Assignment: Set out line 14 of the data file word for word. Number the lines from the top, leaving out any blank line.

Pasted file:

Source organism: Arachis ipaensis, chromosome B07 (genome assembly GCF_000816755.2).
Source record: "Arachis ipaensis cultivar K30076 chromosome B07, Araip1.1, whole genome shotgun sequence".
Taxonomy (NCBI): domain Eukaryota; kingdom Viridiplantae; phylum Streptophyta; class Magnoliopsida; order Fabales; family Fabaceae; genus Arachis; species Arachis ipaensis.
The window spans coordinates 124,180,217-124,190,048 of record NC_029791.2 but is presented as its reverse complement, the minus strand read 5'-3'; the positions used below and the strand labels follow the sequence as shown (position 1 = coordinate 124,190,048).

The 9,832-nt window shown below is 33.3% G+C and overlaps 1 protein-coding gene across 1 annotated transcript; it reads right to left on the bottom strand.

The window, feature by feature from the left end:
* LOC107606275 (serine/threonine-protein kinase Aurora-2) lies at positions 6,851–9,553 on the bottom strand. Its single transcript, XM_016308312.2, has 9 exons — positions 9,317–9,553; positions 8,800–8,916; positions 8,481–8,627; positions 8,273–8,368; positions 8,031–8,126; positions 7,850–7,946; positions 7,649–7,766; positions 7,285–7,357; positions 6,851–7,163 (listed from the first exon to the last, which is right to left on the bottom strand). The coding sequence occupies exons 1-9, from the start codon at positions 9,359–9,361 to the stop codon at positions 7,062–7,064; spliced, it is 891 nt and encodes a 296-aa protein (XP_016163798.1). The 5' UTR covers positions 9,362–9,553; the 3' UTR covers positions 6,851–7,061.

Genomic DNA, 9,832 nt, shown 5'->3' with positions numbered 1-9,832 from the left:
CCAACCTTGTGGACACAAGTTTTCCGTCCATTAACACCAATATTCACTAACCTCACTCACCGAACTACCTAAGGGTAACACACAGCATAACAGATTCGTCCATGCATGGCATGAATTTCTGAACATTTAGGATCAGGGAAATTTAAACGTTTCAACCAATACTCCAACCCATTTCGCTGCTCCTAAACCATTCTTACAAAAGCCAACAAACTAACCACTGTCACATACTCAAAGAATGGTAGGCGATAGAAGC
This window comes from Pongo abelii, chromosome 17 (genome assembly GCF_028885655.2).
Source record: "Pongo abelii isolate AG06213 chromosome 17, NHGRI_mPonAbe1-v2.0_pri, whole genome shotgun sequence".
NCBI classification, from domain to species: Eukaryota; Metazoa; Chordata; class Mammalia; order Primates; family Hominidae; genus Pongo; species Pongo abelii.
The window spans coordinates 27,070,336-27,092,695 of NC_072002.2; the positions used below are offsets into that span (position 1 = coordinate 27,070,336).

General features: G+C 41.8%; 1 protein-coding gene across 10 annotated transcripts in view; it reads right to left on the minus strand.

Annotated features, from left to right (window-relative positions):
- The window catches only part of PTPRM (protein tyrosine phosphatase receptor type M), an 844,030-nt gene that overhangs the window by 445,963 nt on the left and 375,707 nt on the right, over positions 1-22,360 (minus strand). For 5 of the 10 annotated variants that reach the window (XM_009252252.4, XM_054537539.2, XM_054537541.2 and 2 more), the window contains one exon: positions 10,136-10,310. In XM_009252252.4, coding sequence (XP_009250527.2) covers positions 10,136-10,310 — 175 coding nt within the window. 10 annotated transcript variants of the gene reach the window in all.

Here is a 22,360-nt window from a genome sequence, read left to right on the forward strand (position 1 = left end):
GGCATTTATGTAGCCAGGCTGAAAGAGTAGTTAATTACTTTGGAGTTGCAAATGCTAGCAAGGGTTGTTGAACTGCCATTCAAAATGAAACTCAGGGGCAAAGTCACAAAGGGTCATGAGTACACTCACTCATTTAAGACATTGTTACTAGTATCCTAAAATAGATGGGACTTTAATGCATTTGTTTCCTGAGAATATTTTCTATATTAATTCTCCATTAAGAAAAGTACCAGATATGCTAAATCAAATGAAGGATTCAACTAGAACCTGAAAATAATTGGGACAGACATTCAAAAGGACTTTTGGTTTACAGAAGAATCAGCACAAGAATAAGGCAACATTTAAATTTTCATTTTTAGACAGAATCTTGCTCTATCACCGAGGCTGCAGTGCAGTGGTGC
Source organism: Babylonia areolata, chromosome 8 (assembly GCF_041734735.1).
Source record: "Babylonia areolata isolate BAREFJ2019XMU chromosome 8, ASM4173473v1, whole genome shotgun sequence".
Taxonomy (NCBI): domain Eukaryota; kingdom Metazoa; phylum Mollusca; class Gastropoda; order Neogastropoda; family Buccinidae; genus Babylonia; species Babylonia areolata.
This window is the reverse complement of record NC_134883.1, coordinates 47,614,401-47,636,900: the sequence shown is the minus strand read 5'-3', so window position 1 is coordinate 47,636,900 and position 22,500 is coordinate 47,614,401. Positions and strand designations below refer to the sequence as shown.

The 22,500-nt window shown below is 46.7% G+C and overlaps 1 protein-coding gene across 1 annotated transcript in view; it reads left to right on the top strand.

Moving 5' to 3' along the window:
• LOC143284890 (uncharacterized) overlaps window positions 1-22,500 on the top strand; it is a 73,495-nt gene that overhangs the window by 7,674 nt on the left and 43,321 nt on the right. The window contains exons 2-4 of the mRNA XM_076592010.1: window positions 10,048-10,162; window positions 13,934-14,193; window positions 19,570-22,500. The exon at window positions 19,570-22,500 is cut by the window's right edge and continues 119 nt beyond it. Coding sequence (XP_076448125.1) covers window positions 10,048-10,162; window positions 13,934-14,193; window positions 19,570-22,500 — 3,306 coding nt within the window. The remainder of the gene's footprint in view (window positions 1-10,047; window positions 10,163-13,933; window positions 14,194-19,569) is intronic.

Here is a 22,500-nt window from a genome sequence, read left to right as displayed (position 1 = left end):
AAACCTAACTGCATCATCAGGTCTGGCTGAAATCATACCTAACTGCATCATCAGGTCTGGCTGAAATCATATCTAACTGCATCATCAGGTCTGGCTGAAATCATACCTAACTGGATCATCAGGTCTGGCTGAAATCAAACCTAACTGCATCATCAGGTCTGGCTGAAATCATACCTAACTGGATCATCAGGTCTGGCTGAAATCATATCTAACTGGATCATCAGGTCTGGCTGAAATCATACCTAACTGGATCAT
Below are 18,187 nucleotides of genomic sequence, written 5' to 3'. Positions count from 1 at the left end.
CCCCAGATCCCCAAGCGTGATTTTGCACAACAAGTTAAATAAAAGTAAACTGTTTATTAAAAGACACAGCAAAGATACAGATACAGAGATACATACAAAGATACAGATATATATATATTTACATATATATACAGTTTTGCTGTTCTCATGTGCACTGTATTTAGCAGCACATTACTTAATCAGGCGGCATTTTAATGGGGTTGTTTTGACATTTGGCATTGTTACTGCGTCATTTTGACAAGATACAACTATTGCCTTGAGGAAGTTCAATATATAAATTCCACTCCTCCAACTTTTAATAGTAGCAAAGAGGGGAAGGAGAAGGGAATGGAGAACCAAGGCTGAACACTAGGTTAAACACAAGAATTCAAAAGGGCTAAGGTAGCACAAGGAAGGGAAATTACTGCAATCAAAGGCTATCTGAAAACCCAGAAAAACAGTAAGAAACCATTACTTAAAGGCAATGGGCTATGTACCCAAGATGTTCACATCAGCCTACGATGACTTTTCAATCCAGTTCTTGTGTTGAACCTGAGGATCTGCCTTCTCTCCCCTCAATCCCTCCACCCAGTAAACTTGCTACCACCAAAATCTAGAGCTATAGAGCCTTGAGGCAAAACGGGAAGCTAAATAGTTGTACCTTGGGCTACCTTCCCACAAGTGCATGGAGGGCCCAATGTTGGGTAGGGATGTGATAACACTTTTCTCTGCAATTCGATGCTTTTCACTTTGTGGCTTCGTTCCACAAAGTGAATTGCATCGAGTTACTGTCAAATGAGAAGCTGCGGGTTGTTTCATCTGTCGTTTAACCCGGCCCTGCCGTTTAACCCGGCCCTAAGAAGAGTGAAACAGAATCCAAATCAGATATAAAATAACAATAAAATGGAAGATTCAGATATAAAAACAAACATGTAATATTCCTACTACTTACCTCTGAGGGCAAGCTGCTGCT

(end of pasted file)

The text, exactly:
General features: G+C 41.8%; 1 protein-coding gene across 10 annotated transcripts in view; it reads right to left on the minus strand.